California is approaching the six month anniversary of enacting legal adult-use cannabis sales, and Golden State regulators are already raking in millions of dollars in local and state taxes. Tucked away in the dense public forests of California’s northern counties, thousands of black market marijuana cultivators are still shirking local laws and tax collectors, contaminating local waterways, and, now, drawing the intense scrutiny of one U.S. Attorney. In a collaborative effort with California Attorney General Xavier Becerra, U.S. Department of Agriculture’s Forest Service Director of Law Enforcement and Investigations Tracy Perry, and a number of other researchers and law enforcement officials, Scott will oversee $2.5 million in federal funding to combat the unregulated cannabis cultivation.
“Growing marijuana on federal public lands is, and has always been, illegal, and the destruction it wreaks on the environment must be stopped,” U.S. Attorney Scott said.
“The illegal growth of cannabis is undeniably a major threat to public safety. It is also killing our wildlife, polluting our waters, and destroying our public lands,” Attorney General Becerra said.
To participate in California’s regulated marijuana market, growers must first submit their bud to state-licensed laboratories for strength and safety testing. According to the Integral Ecology Research Center, traces of the pesticide carbofuran were found at 78% of California’s illicit grow sites. Further down the West Coast in California, U.S. Attorney Scott has made it abundantly clear that his goal is not to pursue the state’s permitted ganjapreneurs in any form or fashion. “So for right now, our priorities are to focus on what have been historically our federal law enforcement priorities: interstate trafficking, organized crime, and the federal public lands.”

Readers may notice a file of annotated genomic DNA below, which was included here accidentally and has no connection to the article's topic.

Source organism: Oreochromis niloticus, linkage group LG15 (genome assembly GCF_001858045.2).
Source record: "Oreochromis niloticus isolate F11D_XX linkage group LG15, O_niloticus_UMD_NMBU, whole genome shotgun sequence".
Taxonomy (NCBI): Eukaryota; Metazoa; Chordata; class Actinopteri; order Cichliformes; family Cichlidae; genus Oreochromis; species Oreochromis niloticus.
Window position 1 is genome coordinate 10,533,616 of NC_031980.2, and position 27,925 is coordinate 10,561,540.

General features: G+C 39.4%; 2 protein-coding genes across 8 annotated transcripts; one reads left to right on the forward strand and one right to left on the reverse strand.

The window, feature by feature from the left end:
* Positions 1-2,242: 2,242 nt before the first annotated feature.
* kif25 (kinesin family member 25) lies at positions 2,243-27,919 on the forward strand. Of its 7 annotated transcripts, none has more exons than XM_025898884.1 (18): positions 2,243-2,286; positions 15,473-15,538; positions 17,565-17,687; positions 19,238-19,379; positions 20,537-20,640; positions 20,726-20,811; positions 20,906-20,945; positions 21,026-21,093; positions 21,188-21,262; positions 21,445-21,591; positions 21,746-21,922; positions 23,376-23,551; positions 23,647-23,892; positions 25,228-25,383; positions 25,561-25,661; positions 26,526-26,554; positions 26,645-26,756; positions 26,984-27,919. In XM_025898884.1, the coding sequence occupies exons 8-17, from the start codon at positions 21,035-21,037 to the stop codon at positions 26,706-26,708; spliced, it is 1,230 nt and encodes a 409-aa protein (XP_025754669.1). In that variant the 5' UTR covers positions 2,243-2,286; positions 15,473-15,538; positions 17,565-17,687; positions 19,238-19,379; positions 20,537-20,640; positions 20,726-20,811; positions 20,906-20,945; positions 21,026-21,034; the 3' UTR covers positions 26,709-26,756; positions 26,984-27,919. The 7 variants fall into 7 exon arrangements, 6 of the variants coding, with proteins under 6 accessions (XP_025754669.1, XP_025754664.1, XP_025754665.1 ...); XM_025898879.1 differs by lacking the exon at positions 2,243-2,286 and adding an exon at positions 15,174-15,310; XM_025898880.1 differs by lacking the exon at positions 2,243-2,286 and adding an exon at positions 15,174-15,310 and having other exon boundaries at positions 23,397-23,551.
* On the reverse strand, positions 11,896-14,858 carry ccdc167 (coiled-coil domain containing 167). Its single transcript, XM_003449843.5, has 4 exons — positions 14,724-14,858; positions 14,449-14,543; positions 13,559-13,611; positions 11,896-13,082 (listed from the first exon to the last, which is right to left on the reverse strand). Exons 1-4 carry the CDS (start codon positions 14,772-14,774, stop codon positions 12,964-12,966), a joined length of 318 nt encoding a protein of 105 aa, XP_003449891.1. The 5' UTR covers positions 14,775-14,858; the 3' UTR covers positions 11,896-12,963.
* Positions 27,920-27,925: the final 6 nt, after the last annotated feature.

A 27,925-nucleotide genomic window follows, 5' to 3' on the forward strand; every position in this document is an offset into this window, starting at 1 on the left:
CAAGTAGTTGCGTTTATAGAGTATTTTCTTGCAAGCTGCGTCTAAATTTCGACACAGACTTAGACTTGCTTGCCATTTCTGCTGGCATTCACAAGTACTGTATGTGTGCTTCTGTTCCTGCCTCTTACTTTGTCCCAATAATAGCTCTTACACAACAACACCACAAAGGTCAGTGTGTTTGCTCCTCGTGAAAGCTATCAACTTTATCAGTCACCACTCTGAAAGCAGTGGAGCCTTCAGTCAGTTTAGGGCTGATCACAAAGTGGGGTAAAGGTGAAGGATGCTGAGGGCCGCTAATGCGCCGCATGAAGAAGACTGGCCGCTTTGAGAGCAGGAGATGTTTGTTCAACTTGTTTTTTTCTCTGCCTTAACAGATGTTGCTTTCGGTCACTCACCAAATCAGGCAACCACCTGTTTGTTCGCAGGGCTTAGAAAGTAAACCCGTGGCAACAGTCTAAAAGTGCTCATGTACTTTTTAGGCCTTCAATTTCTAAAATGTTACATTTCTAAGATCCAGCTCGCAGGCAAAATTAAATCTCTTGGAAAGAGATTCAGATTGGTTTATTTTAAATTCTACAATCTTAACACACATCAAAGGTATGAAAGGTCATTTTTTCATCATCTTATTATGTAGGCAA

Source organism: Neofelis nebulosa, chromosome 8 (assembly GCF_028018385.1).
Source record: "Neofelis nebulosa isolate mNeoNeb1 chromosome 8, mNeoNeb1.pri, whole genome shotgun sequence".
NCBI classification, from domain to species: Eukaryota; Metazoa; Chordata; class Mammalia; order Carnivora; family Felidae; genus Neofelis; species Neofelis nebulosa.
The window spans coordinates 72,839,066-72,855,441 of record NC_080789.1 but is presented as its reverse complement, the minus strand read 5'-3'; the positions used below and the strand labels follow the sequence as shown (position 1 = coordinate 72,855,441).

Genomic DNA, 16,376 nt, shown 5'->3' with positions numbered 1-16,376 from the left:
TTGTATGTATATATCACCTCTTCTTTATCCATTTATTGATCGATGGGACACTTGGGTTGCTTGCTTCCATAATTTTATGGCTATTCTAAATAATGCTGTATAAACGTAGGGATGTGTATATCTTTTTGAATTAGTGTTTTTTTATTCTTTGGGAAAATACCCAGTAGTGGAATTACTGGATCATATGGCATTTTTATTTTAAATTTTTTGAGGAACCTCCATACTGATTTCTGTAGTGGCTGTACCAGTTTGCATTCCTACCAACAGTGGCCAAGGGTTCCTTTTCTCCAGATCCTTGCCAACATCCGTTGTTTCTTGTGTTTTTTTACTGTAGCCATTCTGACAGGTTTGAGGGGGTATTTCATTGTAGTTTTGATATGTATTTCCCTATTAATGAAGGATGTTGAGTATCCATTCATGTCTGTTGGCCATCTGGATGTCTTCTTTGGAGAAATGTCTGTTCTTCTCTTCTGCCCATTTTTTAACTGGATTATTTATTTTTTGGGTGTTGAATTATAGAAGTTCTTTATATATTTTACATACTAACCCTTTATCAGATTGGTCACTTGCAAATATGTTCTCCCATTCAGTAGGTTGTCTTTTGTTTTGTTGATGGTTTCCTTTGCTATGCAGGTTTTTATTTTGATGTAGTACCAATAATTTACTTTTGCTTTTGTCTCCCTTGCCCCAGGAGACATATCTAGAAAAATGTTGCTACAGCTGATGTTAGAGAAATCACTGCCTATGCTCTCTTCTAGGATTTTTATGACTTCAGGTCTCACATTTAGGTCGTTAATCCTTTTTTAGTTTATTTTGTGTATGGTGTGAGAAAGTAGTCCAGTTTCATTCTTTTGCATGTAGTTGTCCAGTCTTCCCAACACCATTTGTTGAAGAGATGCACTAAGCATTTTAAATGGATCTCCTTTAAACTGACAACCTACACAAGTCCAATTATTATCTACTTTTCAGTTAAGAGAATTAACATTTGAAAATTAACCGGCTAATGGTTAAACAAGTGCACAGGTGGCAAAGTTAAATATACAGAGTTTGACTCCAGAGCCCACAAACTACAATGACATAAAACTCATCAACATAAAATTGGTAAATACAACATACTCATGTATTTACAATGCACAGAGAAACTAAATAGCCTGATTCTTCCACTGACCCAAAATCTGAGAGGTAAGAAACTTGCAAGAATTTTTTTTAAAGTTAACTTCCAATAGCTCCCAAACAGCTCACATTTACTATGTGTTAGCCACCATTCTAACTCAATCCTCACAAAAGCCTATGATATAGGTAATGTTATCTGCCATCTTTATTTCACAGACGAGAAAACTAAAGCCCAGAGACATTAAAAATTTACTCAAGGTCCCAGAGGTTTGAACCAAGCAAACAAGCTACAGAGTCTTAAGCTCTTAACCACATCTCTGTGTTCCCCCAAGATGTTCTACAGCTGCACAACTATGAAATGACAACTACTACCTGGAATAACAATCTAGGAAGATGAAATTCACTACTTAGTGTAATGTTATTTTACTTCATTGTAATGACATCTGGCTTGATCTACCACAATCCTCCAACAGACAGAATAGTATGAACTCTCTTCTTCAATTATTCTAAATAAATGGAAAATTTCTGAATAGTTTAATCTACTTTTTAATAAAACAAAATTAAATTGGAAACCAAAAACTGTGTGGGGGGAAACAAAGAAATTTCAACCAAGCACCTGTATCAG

With the 2018 spring growing season kicking off right now, and California cannabis still fetching a premium in the out-of-state market, U.S. Attorney Scott and his crew of federally-funded law enforcement and forestry officers will no doubt have their hands full.